It's T-minus 55 days until a new tax year begins. Which means you have that much time to beat means testing of the health insurance rebate.
It took the government three attempts to get it through Parliament but come July 1, the current 30 per cent tax rebate will phase out for singles between incomes of $84,001 and $130,001 and for couples between $168,001 and $260,001 (see table).
The average single can expect to pay up to $400 more in premiums annually, while couples might be out of pocket double that amount.
But if this has you tempted to drop cover, I can give you three reasons not to.
First, you'll pay anyway - and possibly even more than you're already forking out for premiums. As the sweetener shrinks so the surcharge swells.
The 1 per cent Medicare levy surcharge (MLS) that applies once you hit the incomes above if you don't have qualifying hospital cover is ratcheting up to 1.25 per cent from $97,001 and $194,001 (singles and couples) and to 1.5 per cent above $130,000 and $260,000.
In other words, the more you earn, the bigger the tax penalty. For example, make even $1 more than the upper limit for singles ($130,000) and your MLS will jump from $1290 today (2011-12 thresholds) to $1950 on July 1.
That amount of money can buy you some pretty decent health insurance.
To the second reason to keep cover: for one year at least, despite the government's best efforts, it's actually possible to pay less for it.
This is a lovely little loophole where you prepay next year's premium as soon as possible and lock in both the rebate and potentially a discount for paying annually.
Regardless of whether you are eligible after July 1, you will retain the full rebate for an additional year.
And you'll avoid any loading levied on monthly premiums if that's how you currently pay.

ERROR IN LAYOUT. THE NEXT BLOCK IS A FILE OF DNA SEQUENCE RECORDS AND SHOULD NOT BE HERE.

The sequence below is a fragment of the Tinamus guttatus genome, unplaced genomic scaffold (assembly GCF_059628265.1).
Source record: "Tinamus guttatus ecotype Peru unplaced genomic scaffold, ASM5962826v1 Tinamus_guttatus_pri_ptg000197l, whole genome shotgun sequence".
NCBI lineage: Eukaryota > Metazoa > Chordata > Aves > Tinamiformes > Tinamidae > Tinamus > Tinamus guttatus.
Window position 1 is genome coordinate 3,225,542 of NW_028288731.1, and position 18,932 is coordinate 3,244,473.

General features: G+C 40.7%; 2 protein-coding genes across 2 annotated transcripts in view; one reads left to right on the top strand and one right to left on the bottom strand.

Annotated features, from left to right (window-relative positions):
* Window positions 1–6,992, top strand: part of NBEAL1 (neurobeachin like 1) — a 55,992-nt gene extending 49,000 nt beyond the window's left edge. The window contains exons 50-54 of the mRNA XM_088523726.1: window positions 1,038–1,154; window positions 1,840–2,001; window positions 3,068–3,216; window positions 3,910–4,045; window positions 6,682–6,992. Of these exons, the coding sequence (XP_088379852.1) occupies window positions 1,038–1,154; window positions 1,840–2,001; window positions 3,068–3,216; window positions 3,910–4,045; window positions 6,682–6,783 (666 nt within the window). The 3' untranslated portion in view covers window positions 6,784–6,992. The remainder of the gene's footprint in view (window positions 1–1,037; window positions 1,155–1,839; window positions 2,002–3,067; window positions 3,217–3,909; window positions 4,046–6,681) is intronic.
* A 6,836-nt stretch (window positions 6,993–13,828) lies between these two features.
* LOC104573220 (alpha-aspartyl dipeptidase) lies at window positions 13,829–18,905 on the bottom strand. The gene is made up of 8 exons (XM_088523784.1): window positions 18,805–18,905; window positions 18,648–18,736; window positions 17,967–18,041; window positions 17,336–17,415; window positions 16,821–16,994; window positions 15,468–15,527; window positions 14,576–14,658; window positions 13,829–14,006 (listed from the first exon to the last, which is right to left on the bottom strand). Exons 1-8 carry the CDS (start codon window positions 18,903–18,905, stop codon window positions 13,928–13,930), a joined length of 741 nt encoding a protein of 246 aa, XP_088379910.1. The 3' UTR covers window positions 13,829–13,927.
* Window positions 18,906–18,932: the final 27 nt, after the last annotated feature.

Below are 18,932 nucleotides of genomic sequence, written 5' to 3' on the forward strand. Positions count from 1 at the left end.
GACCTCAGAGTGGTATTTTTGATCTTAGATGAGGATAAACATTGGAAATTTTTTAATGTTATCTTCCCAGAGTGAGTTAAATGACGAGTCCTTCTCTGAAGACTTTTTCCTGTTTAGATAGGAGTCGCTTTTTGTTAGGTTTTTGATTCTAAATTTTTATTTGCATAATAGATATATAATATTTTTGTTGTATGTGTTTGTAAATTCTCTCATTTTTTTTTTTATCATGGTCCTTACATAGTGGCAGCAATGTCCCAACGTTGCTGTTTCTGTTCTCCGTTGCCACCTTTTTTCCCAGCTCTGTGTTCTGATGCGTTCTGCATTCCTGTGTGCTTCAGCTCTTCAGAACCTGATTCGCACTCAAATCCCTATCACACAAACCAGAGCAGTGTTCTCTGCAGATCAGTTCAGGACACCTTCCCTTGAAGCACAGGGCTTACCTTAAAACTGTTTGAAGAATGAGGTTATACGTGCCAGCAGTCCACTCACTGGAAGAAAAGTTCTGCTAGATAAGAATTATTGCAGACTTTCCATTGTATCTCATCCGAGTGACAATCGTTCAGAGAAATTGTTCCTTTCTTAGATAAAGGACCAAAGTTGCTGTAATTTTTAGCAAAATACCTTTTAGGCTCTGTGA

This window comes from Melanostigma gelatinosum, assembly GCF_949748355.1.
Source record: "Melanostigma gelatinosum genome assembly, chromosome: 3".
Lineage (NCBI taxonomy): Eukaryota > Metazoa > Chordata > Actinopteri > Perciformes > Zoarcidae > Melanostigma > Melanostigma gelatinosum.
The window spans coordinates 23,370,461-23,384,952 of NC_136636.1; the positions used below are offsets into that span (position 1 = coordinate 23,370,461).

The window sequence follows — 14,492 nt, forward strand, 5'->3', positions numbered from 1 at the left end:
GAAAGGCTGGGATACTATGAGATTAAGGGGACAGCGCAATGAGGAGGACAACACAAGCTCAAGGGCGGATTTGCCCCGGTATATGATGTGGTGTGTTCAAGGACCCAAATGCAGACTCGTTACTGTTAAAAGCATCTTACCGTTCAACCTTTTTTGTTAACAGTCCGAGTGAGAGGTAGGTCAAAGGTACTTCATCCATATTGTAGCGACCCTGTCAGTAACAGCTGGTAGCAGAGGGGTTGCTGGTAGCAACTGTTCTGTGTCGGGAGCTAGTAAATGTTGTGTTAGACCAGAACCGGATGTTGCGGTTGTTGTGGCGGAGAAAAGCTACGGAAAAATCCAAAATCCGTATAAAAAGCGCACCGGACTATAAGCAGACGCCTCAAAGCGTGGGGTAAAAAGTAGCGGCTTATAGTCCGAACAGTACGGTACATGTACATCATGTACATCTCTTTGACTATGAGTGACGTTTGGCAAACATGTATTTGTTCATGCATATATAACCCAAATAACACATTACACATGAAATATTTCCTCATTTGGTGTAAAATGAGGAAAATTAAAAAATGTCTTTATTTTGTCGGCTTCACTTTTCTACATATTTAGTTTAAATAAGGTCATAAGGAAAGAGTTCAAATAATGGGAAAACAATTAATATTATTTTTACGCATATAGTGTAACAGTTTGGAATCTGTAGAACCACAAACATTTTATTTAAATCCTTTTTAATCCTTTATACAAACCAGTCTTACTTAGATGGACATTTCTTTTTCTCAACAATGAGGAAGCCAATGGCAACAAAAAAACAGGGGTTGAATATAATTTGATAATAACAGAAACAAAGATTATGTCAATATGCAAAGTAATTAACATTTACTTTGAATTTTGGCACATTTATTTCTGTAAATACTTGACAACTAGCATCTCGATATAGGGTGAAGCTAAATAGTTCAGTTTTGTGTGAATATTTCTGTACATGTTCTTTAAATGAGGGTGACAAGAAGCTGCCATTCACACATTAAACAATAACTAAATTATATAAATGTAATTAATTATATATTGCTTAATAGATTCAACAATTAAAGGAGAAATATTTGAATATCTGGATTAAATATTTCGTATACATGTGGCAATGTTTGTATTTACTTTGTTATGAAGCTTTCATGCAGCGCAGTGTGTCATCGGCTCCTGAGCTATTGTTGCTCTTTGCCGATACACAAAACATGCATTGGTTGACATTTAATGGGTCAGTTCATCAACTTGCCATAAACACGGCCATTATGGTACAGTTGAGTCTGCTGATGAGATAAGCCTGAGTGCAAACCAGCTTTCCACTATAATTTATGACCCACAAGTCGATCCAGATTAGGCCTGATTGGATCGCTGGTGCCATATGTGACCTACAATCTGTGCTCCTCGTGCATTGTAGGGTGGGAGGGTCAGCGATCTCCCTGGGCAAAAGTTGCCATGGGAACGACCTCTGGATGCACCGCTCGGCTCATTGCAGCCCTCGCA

Adviser to the advisers, Strategy Steps, has crunched the savings for me using quoted rates from the HBF website for a sample case study of a single female in NSW.
For hospital-only cover, the annual cost is $1567, for which a $470 rebate would be paid this year. Pay monthly and it's about 4 per cent or $62 more.
A person who expects to earn $130,000 in 2012-13 (so will not qualify for any rebate) comes out $532 ahead by prepaying - retaining the full 30 per cent and securing the quoted premium saving.
A person who will make $97,001-$130,000 (so still qualify for 10 per cent of the rebate) is better off by $313 (rebate) plus $55 (premium discount), or $368 in total.
A person on $84,001-$97,000 (so who still qualifies for 20 per cent of the rebate) saves $157 plus $49, or $206.
The more you earn the bigger the incentive to act. And if you add extras (at an annual cost from HBF of $1871; $561 rebate, $75 annual payment discount), the prepay benefit on the above scenarios jumps to $636, $442 and $247 respectively.
While the ATO has yet to rubber stamp the strategy, it's full steam ahead as far as insurers are concerned. Some are even letting you pay more than 12 months in advance - mine allows 13; it simply comes down to what their systems can handle. They say you'll lock in the rebate for that entire time.
And remember that the rate climbs to 35 per cent from age 65 and to 40 per cent from 70, so earners of these ages stand to save more again.
Need a third reason to stick with private health? You could probably cut the cost far further. A different provider could well give you more cover for less cost. And be aware there are no waiting periods if you already qualify for treatment with your existing insurer.
Means test or not, health cover is by no means created equal. Use the July 1 deadline to, quite literally, give yours a health check.
Nicole is also the editor of Smart Investor magazine. Follow her on Twitter at @NicolePedMcK.